SAN FRANCISCO (KGO) -- Maiden, a yacht powered by an all-female crew that is making its way around the world, pulled out of San Francisco this morning and is making its way to Los Angeles.
"We are sailing around the world and raising awareness that there are 130 million girls in the world that don't have access to education. We are working with charities to eradicate that," said Skipper Wendy Tuck.
One charity is Room to Read, an international education organization focused on eliminating illiteracy and gender inequality around the world.
"When we were asked to be a part of Maiden, the answer was an easy yes. The alignment between our missions, the need to have more people all over the world understanding the issues that women and girls are facing to reach their full potential, is something Room to Read is committed to ensuring," said Room to Read CEO Geetha Murali.
She says the trip helps raise visibility. They also raise money by auctioning off legs of the trip and through donations and sponsors.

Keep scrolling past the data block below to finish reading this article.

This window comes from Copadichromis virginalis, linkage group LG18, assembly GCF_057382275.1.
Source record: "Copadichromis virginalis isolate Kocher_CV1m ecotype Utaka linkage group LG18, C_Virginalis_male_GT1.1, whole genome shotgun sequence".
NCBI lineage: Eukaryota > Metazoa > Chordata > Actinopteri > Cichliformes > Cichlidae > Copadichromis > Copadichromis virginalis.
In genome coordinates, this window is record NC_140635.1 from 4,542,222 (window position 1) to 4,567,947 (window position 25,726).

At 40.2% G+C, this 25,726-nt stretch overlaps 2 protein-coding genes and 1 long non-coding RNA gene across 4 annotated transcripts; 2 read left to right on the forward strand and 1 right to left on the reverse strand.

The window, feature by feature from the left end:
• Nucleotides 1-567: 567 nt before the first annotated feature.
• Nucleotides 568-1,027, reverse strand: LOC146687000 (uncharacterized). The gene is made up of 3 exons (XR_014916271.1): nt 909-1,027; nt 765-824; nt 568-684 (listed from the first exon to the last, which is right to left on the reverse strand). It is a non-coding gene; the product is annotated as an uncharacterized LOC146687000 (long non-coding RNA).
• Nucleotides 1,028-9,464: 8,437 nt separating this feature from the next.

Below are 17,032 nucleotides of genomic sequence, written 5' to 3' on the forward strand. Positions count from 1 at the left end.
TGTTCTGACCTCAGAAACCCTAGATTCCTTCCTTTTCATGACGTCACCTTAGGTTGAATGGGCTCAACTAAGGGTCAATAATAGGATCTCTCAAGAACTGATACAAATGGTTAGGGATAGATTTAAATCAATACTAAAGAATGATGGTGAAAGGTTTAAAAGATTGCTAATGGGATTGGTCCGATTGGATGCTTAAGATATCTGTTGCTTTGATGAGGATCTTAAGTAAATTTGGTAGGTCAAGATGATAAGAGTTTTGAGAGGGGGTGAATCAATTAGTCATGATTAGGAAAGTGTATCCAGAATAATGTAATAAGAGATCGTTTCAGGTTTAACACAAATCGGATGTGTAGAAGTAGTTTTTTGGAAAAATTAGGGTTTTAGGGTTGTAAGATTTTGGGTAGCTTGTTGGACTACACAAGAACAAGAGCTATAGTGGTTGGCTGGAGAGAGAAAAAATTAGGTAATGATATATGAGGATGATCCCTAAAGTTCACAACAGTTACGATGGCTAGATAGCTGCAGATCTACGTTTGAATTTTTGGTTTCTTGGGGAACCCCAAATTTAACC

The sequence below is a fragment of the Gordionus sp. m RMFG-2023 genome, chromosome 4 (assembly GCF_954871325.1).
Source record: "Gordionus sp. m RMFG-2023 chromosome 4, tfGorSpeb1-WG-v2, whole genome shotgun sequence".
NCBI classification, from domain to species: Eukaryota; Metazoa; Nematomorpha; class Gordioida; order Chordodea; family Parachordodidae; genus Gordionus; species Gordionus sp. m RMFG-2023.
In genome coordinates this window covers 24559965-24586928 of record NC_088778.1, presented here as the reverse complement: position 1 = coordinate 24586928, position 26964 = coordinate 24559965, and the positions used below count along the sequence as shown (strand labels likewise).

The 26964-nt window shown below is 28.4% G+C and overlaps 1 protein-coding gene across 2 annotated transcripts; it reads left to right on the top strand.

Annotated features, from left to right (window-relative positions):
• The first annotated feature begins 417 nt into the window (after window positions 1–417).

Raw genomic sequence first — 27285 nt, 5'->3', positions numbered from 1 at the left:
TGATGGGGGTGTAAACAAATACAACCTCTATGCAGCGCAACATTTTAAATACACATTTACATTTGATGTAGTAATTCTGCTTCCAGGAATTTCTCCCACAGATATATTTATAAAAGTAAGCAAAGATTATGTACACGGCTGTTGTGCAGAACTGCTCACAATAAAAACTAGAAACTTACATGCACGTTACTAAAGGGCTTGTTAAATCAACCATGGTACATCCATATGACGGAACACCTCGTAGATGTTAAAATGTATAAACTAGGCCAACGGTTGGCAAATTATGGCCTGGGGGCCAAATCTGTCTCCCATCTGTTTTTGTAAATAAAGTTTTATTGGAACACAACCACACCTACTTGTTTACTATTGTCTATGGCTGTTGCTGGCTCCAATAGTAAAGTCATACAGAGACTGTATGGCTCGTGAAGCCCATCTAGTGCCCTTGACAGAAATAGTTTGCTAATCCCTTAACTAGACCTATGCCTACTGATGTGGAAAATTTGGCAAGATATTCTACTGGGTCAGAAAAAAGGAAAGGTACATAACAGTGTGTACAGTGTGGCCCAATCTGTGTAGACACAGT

The all-female crew has faced risks on their trip around the world, which they started last November. But their message is to stay strong.
"Going through the Suez Canal in the Red Sea in Sri Lanka was challenging... one because it is a high pirate risk area so we had to take four armed security guards with us," said crew member Belle Henry.
But mostly it has been a peaceful trip.
"We sleep a lot, read a lot, chill out a lot, lay out on the deck, look at the stars. So there's lots of down time to look at the scenery," said Tuck.
Maiden first went around the world 30 years ago. An all-female crew led by a woman named Tracey Edwards entered a race around the world. An all-female team in the race was a first.
"So she decided to break down barriers and do that. She got so much bad press - 'you are going to die' 'you can't do it' 'you will sink', all that sort of crazy stuff was being said," said Tuck.
She got second overall.
This team is expecting to arrive in LA on Sunday. Then they will head to Chile. But they will carry with them fond memories of their stop in San Francisco.
"I was walking down the street thinking if I could live in any city, this would be it and I am not a big city person. So far, this has been my favorite city," said Henry.